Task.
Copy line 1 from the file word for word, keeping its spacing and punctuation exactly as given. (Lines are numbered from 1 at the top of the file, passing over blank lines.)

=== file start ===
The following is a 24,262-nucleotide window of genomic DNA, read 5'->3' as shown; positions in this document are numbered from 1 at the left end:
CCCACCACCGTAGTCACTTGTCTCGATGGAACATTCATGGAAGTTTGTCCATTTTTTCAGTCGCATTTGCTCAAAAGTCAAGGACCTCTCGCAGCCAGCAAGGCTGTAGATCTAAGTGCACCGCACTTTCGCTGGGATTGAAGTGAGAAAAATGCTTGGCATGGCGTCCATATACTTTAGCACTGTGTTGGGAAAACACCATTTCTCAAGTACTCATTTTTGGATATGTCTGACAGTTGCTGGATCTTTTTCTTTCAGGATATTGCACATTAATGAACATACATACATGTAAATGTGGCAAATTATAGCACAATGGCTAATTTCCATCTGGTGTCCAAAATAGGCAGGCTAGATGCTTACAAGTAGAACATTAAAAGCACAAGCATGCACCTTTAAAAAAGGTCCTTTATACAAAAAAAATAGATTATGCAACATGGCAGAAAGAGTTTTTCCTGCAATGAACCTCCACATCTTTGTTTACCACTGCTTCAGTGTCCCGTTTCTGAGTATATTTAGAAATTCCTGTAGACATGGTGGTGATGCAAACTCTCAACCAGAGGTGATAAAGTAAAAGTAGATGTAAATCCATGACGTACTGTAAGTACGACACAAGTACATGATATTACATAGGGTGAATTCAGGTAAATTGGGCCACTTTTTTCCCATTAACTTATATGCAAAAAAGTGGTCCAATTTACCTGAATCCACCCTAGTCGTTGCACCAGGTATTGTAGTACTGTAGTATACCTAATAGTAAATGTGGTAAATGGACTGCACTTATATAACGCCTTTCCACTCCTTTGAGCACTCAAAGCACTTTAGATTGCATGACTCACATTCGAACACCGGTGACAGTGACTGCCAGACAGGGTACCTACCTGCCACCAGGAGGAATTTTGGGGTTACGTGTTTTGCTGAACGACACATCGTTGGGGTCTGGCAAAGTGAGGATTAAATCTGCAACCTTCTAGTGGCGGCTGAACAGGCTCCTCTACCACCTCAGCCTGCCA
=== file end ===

The following is a 24,262-nucleotide window of genomic DNA, read 5'->3' as shown; positions in this document are numbered from 1 at the left end: